I did rejigger my tiers, reducing the number and trying to better align with what patrons are looking for. I settled on emphasizing a $5 tier that offers “free” stuff on a monthly basis (digital, so easier fulfillment) and a $20 tier that offers “insider” access – pre-release stuff, a Slack channel, free copies of everything I do, etc. I have other tiers that are specific to the campaign, but if I was to generalize, those are the two I’d emphasize and the two that the most patrons select.
At the time of the switch I removed a $1 tier that was kind of a tip jar because at the end of the day it offered no value to the patrons, and I figure I can tempt at least a third or a fifth of potential $1 patrons to a higher tier that actually gets them something. I removed a $30 tier that nobody selected but kept a high-end $50 tier that has a couple patrons. I did make sure that nobody “lost value”, so I had one patron on a $10 tier that I removed, who I granted the benefits of the revised $15 tier. She eventually switched off it anyway.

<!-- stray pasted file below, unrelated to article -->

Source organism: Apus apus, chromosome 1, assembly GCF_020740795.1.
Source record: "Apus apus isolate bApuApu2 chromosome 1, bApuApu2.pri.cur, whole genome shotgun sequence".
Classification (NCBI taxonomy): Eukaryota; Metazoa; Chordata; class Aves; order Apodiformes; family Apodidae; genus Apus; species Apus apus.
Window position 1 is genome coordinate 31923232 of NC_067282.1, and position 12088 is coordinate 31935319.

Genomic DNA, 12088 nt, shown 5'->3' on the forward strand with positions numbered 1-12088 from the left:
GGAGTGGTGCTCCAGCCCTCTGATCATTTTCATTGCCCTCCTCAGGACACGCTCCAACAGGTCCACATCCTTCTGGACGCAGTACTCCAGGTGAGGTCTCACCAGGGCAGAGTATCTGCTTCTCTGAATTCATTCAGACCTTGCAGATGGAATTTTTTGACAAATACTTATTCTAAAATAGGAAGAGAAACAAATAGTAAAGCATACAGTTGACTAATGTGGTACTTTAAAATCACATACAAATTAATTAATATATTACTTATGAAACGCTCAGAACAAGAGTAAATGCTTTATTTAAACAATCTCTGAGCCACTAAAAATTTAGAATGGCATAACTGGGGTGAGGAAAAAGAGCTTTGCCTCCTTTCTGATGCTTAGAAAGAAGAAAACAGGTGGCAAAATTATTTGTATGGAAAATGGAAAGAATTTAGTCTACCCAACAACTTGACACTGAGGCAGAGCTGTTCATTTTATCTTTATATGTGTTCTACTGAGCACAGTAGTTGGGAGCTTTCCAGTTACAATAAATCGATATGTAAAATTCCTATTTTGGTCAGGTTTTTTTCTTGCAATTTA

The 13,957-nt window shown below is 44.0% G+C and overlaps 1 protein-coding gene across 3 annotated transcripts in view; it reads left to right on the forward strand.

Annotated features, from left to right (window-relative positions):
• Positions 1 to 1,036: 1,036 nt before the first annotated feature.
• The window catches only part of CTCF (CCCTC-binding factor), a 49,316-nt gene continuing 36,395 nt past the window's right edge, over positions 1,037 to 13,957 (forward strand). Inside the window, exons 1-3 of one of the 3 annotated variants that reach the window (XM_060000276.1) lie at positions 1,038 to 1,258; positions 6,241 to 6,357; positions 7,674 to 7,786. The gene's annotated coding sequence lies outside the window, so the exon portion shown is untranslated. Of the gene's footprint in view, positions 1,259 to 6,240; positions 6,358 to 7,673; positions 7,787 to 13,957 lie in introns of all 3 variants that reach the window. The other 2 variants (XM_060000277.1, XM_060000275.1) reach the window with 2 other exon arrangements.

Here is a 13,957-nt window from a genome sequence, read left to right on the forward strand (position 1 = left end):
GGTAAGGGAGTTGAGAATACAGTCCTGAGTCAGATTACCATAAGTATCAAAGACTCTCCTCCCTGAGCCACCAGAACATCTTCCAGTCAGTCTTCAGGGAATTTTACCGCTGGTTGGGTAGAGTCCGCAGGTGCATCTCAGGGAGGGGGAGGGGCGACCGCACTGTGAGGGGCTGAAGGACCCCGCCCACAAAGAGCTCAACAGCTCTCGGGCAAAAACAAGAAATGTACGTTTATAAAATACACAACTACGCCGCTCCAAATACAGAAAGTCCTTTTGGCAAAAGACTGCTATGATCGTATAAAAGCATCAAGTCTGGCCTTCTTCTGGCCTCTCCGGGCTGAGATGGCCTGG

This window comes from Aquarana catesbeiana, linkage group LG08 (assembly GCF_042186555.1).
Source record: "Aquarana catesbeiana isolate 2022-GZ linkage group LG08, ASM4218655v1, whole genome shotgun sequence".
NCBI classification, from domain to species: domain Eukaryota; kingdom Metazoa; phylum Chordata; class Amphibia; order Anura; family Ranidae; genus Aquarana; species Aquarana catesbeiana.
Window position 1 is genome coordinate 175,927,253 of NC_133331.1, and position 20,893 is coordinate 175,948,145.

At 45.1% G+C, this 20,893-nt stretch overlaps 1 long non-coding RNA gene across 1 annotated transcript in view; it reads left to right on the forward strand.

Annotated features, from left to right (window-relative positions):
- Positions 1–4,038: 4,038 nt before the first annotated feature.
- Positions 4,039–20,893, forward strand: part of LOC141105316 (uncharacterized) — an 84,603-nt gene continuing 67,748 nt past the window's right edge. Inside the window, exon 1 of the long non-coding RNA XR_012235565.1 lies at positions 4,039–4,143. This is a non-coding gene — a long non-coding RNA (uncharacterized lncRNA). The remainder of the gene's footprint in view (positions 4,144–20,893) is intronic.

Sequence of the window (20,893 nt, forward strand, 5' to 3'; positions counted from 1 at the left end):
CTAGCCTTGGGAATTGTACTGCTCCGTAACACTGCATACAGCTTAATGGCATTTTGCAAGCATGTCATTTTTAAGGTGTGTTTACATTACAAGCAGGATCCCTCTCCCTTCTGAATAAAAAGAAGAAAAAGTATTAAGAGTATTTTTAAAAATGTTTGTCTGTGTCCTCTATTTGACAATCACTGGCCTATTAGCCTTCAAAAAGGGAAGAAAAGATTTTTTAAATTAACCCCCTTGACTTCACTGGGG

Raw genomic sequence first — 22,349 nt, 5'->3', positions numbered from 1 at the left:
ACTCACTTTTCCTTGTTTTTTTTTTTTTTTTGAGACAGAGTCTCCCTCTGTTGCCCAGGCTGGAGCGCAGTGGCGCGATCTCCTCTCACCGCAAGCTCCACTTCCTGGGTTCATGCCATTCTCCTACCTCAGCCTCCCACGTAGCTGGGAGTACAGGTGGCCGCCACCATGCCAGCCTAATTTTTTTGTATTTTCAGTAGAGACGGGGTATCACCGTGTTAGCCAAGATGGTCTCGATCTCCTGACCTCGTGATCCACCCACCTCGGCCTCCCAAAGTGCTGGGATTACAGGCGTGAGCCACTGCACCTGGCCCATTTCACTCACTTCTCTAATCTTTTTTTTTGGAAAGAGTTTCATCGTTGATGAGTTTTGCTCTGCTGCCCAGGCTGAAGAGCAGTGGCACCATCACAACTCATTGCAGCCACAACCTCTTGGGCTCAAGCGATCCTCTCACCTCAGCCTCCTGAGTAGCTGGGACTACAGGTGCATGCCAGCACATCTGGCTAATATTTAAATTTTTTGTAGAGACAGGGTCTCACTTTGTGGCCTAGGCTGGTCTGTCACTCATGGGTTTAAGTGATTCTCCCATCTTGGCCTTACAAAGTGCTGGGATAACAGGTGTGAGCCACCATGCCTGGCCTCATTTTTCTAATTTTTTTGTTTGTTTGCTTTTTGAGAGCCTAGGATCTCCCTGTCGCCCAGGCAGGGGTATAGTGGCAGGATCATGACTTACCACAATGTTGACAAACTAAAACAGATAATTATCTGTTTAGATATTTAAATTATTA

It was a big success. I have gained more patrons and had much less turnover since I did all that.
I had someone join at the $5 tier and note on Facebook that they don’t see paying $15-20 per month for what they’d get at that level. But I’ve had a number of others join at the $20 level since the switch. Beforehand, a lot of people over the smallest levels would drop after a couple months, but as I said, that’s been a lot rarer in the last few months.
Finally, I will disagree with the last point to an extent – though many people want me to keep doing what I’m doing, a LOT of them are in it for the rewards. So it was important to me to offer good value in the rewards at the $5 level, so people feel like they’re getting a “good deal” even if they’re not of a mind to just support me for the sake of supporting me. The true believers are generally at the $20 level.
I suspect some of that differs by campaign/genre/topic though.